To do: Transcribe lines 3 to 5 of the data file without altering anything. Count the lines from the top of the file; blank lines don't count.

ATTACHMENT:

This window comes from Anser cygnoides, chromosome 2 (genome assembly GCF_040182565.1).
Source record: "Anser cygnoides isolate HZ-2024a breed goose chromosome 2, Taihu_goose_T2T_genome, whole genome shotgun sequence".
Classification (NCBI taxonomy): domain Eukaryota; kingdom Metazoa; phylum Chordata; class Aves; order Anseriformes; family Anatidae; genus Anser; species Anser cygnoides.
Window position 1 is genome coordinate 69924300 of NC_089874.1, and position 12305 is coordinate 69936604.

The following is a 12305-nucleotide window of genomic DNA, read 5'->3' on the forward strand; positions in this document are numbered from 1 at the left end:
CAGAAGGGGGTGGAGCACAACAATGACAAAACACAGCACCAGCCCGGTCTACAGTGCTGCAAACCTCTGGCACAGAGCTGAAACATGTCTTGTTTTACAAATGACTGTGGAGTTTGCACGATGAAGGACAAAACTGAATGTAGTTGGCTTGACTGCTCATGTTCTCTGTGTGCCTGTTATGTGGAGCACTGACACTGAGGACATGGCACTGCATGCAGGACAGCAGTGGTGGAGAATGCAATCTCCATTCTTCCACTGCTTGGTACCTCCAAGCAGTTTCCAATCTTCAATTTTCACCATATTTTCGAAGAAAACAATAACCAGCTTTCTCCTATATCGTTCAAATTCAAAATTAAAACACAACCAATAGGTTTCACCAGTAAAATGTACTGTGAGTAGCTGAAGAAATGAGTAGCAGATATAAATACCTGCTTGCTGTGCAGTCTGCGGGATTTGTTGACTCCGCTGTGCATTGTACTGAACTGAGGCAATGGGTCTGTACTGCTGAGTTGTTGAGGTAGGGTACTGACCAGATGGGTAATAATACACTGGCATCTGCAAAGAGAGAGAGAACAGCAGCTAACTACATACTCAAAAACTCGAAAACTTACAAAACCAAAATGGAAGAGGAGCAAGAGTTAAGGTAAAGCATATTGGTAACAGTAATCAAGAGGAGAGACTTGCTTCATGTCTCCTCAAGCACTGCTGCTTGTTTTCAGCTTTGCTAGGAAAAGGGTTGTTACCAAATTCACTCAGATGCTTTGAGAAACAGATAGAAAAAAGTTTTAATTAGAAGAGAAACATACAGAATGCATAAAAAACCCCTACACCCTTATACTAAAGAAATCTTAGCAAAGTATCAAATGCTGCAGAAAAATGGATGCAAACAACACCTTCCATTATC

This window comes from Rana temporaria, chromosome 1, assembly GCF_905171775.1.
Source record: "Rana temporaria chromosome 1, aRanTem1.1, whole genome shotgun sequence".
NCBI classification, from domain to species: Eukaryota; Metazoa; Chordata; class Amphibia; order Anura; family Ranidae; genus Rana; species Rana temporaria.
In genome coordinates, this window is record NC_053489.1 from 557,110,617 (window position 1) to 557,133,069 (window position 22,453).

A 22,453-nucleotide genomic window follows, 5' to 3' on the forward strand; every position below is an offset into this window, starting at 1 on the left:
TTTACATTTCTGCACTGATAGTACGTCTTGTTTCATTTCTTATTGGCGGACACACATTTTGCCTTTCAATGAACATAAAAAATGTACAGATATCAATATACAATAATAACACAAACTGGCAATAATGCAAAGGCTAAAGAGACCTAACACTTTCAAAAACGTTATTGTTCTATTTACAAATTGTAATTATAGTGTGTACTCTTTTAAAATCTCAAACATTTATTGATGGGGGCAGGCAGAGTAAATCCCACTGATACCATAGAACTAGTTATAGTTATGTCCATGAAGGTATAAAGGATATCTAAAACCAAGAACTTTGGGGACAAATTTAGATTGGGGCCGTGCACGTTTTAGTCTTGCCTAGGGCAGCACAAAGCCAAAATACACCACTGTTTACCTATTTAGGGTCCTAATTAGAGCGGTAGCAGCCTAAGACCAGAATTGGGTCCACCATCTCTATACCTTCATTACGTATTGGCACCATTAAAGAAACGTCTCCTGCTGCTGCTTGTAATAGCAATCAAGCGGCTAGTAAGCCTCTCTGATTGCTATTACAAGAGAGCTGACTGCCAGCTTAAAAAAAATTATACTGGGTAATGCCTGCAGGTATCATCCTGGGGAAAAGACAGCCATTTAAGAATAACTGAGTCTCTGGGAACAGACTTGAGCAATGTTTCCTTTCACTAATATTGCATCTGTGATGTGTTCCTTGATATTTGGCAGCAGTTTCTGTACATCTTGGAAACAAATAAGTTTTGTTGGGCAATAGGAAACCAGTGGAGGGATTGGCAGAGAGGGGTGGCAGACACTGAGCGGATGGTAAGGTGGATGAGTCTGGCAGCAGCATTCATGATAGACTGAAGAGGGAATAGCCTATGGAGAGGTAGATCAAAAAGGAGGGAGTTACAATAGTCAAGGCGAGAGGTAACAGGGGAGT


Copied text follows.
Classification (NCBI taxonomy): domain Eukaryota; kingdom Metazoa; phylum Chordata; class Aves; order Anseriformes; family Anatidae; genus Anser; species Anser cygnoides.
Window position 1 is genome coordinate 69924300 of NC_089874.1, and position 12305 is coordinate 69936604.

The following is a 12305-nucleotide window of genomic DNA, read 5'->3' on the forward strand; positions in this document are numbered from 1 at the left end: